Pumpkin Carving Tips


Keep Those Pumpkins Pretty!

We’re put together some tips for your jack-o-lantern carving for this Halloween.

1. Choose the right pumpkin.

I like them taller than they are wide because that is the shape of a face. I also like them big and ugly because that makes them look interesting.

2. Decapitation or Back Surgery?: You don’t have to take off the top, you can also take of the bottom or the back,. I cut off the bottom if I want the top to look untouched and I cut off the back if I want to use the entire front, top, and bottom for a design. Regardless, you do want to get in there and remove the seeds, if you don’t the squirrels will.

3. Cutting the Plug:

Decapitating is the toughest thing to do, the top of the pumpkin is woody and tough. You need a strong blade. I use a drywall saw for this. They don’t cost much, about $6 and they are hard to match. If I didn’t have one, I’d use a filet knife and I’d be cautious. Cut the plug to be a cone-shape (see the video for the explanation) with a little jog in it, so that it comes out easily and fits back easily too.

We’re happy to help you find the perfect pumpkin for your jack-o-lantern.

4. Scoop the goop:

I use my ice cream scoop. Not only that, but I’ve gotten my arm dirty enough times to have developed a way to stay fairly clean. Scrape around the sides, starting from the hole opening to the bottom. Then, after all of the walls are scraped, dump the pumpkin into the trash. Easy!

5. Draw the face:

I use dry erase markers because if you don’t like your work, you can erase it! Also, after you are done your pumpkin won’t end up with an accidental layer of guy-liner that screams “sloppy”.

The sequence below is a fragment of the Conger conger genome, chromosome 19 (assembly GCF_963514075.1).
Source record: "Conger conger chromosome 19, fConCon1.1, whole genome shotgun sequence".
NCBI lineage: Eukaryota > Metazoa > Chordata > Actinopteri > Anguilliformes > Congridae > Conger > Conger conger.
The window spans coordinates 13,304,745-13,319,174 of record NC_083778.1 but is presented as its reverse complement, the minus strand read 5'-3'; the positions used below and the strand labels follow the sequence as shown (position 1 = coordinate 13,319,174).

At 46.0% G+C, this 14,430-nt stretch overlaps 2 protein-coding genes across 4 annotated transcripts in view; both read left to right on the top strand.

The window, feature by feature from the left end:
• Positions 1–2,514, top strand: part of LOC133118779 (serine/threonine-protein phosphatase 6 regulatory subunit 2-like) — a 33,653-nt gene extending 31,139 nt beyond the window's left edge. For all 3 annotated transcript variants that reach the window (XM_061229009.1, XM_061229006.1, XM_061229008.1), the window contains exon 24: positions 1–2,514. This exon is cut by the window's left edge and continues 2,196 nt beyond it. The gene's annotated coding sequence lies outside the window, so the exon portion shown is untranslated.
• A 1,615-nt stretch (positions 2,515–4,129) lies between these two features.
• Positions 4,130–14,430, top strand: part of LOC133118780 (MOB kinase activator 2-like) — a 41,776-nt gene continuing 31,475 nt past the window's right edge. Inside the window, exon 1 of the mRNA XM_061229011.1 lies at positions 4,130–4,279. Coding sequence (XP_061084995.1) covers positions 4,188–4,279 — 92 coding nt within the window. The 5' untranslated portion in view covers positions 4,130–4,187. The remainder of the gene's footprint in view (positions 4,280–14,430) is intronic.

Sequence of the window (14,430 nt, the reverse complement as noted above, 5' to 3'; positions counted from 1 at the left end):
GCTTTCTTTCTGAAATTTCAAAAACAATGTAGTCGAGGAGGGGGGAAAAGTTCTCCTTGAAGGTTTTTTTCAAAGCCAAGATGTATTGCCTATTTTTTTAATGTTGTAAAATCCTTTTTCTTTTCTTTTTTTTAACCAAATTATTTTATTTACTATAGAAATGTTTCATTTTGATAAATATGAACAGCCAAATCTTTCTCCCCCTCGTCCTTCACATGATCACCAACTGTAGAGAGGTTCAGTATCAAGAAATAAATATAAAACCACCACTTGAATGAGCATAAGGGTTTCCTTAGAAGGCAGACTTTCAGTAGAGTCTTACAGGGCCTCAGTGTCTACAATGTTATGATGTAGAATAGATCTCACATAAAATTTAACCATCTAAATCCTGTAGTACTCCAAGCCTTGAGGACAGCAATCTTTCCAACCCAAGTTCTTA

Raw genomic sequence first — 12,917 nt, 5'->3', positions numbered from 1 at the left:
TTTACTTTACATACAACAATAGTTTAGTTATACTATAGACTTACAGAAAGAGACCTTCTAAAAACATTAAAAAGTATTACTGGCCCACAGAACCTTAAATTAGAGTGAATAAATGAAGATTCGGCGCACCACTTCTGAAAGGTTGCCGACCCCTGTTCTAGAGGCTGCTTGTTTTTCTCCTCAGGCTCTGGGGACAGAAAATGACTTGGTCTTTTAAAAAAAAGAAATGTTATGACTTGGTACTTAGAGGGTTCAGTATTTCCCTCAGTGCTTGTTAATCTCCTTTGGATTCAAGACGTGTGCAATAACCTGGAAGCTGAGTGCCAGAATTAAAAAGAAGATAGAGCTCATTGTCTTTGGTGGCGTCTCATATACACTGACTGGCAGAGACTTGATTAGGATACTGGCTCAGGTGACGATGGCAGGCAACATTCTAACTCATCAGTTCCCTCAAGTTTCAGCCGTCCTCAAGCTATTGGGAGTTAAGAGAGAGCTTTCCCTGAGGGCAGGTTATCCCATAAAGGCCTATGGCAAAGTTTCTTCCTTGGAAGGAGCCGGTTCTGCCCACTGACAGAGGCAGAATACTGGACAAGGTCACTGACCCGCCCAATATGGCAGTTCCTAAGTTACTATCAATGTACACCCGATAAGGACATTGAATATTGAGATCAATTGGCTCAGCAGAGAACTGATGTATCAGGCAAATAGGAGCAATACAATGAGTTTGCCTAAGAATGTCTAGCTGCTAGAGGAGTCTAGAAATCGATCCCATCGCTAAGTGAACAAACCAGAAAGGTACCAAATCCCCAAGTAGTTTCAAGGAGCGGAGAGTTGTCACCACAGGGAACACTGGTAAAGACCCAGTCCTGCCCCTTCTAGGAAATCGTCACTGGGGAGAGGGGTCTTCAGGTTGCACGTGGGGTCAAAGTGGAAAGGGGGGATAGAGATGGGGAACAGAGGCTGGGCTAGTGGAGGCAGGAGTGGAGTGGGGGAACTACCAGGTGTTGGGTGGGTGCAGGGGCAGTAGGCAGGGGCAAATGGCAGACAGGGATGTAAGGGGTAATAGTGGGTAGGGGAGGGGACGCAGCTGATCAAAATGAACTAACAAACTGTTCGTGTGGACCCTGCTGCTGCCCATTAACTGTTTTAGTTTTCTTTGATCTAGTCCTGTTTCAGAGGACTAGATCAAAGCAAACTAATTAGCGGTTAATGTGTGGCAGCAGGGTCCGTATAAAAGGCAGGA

6. I’m really lazy, so I use power tools to carve my pumpkins.

Sure, a kit from the store will do the trick, but I want it done quickly. Mostly I use my jigsaw to remove chunks (like eyes and the mouth) and then a rotary tool to carve away the skin. For big areas I’m not afraid to break out an angle grinder. It removes the pumpkin skin and can even be used to shape the pumpkin.

“Pumpkins rot. But yours doesn’t have to rot as quickly.”

7. Great Props Are Everywhere.

I look for fun props everywhere, but my favorite places are the grocery store, home depot, and the craft store. I like to use twizzlers for dreadlocks, wood chips for teeth, taffy for tongues, home insulation for brains, all sorts of things. I’ve become the best pumpkin carver on the block by using some really cheap gags and you can too.

8. Preserving Your Pumpkin:

Pumpkins rot. But yours doesn’t have to rot as quickly. When my pumpkin is done, I spray it with bathroom cleaner with bleach. This keeps the bugs, mold, and animals away.
9. Cut out the lid on an angle, not straight up and down. 

This way the lid won’t drop inside the pumpkin when you replace it. A boning knife works best for this.

Carving pumpkins is just fun!

10. Hold the pumpkin in your lap when it’s time to carve the features. 

It’s easier to carve when the face is gazing up at you. And don’t cut on a slant; clean up-and-down slices look best. To make intricate designs, try using a small saw.

11. Use your scraps creatively. 

Make a tongue out of a discarded piece of pumpkin shell, for example.

12. Keep your pumpkin fresh. 

Spread petroleum jelly on the cut edges to seal in moisture. If your pumpkin still shrivels a few days later, you can revive it with a facedown soak in cold water for up to eight hours.

13. If you like to leave the lid on while the candle is lit, create a chimney. 

First, leave the lid on for a few minutes while the candle burns, then make a small hole where the lid has blackened.

14. Sprinkle a little cinnamon inside the lid. 

When you light the candle, your jack-o’-lantern will smell like a pumpkin pie.

Article courtesy of Good Housekeeping & extremepumpkins.com




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